Outlaw - Danny Dyer interview
Interview by Rob Carnevale
DANNY Dyer talks about reuniting with director Nick Love for Outlaw, and shares some of his views on the themes of the volatile film…
Q. Is is true that you were lined up originally to play a different character?
Danny Dyer: I’m lucky that Nick goes away and has me in mind for a part. This time round he said: “I want to work with you again but I think it’s time that we cast you against type.” He came back with this great script and this character, Hillier, who’s this loner and a complete psycho really, who just sits there and fantasises about being a psycho.
I read it and thought: “Result! He’s going to trust me to do something different!” But it only lasted for a couple of days. I said I was going to go method. I was going to chuck a couple of bins [glasses] on and tache up or something. But Nick did say I was his leading man and he was struggling to find a Gene Dekker, whereas he could find a Hillier a lot easier. To be fair to Sean Harris, he’s amazing in it and pulls it out of the bag.
What was working with Bob Hoskins like?
Danny Dyer: He’s a joy, he’s a legend. You sort of want to fire a thousand questions at him but you can’t. I was told that he doesn’t read scripts – he just reads his bit and comes in and does it. But there was a real moment where he did a scene and actually wasn’t very good. It was like: “Fucking hell, has he lost the plot?”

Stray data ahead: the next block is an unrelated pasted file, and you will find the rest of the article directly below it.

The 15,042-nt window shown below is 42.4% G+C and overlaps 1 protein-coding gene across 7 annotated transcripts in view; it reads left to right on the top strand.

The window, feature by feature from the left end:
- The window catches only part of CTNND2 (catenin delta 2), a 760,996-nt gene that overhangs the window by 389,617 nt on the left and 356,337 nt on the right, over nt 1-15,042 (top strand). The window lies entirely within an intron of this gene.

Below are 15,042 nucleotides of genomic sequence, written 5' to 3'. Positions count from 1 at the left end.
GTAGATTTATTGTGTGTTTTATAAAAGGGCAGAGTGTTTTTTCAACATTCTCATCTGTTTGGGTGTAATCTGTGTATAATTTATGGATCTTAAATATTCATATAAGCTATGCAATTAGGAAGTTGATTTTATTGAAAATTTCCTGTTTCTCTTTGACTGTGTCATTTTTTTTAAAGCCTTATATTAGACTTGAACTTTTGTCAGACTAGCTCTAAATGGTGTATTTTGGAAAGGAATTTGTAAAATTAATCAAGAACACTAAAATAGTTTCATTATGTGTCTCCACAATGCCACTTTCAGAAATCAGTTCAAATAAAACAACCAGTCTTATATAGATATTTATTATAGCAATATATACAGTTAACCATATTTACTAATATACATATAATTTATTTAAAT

But fair play to Nick, as much as he said he was pooping his pants, he took him outside, had a little word with him, and Bob came back in and was fucking brilliant. So I think he just needs a little tweak sometimes. It takes a lot of bollocks to tell him straight because he is Bob Hoskins but he was a joy. You can only learn from people like that.
Q. The newsreader in the film asks viewers whether they think the characters in the film are heroes or gangsters. What do you think?
Danny Dyer: I wouldn’t say they’re heroes; that’s the last thing they are. If they’re heroes then they’re fucking rubbish ones at that! But I think that’s just how the news would deal with something like that anyway. It brings the reality to it, people would have debates over whether their heroes or villains. Personally, however, I’d rate them as sad, desperate men.
Q. What frightens you in real-life? Does violence scare you?
Danny Dyer: Most things really. I’m not really a violent man. I’ll swerve violence. I fear for my daughter who is now 11. I don’t let her play outside. I keep her in my house all the time. But I do fear for her. And the fact that we are at war at the moment; she knows all about that. She knows about the bombs going off on trains and asks me questions like: “They aren’t going to bomb me daddy, are they?” I don’t like spiders also!